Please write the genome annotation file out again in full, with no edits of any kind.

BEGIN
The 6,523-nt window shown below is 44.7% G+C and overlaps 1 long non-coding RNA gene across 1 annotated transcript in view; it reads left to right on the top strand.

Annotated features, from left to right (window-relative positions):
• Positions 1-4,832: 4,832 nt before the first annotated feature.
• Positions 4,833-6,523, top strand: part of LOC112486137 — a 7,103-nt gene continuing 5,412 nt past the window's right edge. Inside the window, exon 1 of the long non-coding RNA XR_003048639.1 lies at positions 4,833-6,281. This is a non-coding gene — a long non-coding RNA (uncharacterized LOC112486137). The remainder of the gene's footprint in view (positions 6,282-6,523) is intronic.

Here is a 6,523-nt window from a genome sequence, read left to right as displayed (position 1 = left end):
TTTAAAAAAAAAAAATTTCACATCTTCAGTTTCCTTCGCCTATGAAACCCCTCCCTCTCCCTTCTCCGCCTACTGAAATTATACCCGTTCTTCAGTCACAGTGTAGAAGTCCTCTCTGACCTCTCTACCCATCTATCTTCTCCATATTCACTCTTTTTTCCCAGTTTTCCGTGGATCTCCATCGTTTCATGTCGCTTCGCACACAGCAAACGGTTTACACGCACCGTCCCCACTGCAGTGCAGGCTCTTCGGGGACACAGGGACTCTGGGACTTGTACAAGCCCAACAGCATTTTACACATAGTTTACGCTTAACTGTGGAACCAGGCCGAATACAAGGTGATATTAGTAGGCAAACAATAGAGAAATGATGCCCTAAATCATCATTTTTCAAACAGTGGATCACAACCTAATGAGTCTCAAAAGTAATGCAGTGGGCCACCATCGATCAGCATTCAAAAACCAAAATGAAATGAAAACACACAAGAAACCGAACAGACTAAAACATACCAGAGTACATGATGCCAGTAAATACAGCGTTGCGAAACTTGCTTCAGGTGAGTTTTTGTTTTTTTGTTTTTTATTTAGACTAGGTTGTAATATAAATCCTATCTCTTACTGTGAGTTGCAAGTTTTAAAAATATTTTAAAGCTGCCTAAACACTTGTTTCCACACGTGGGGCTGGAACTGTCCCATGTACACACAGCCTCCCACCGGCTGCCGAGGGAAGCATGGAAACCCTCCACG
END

The 6,523-nt window shown below is 44.7% G+C and overlaps 1 long non-coding RNA gene across 1 annotated transcript in view; it reads left to right on the top strand.

Annotated features, from left to right (window-relative positions):
• Positions 1-4,832: 4,832 nt before the first annotated feature.
• Positions 4,833-6,523, top strand: part of LOC112486137 — a 7,103-nt gene continuing 5,412 nt past the window's right edge. Inside the window, exon 1 of the long non-coding RNA XR_003048639.1 lies at positions 4,833-6,281. This is a non-coding gene — a long non-coding RNA (uncharacterized LOC112486137). The remainder of the gene's footprint in view (positions 6,282-6,523) is intronic.

Here is a 6,523-nt window from a genome sequence, read left to right as displayed (position 1 = left end):
TTTAAAAAAAAAAAATTTCACATCTTCAGTTTCCTTCGCCTATGAAACCCCTCCCTCTCCCTTCTCCGCCTACTGAAATTATACCCGTTCTTCAGTCACAGTGTAGAAGTCCTCTCTGACCTCTCTACCCATCTATCTTCTCCATATTCACTCTTTTTTCCCAGTTTTCCGTGGATCTCCATCGTTTCATGTCGCTTCGCACACAGCAAACGGTTTACACGCACCGTCCCCACTGCAGTGCAGGCTCTTCGGGGACACAGGGACTCTGGGACTTGTACAAGCCCAACAGCATTTTACACATAGTTTACGCTTAACTGTGGAACCAGGCCGAATACAAGGTGATATTAGTAGGCAAACAATAGAGAAATGATGCCCTAAATCATCATTTTTCAAACAGTGGATCACAACCTAATGAGTCTCAAAAGTAATGCAGTGGGCCACCATCGATCAGCATTCAAAAACCAAAATGAAATGAAAACACACAAGAAACCGAACAGACTAAAACATACCAGAGTACATGATGCCAGTAAATACAGCGTTGCGAAACTTGCTTCAGGTGAGTTTTTGTTTTTTTGTTTTTTATTTAGACTAGGTTGTAATATAAATCCTATCTCTTACTGTGAGTTGCAAGTTTTAAAAATATTTTAAAGCTGCCTAAACACTTGTTTCCACACGTGGGGCTGGAACTGTCCCATGTACACACAGCCTCCCACCGGCTGCCGAGGGAAGCATGGAAACCCTCCACG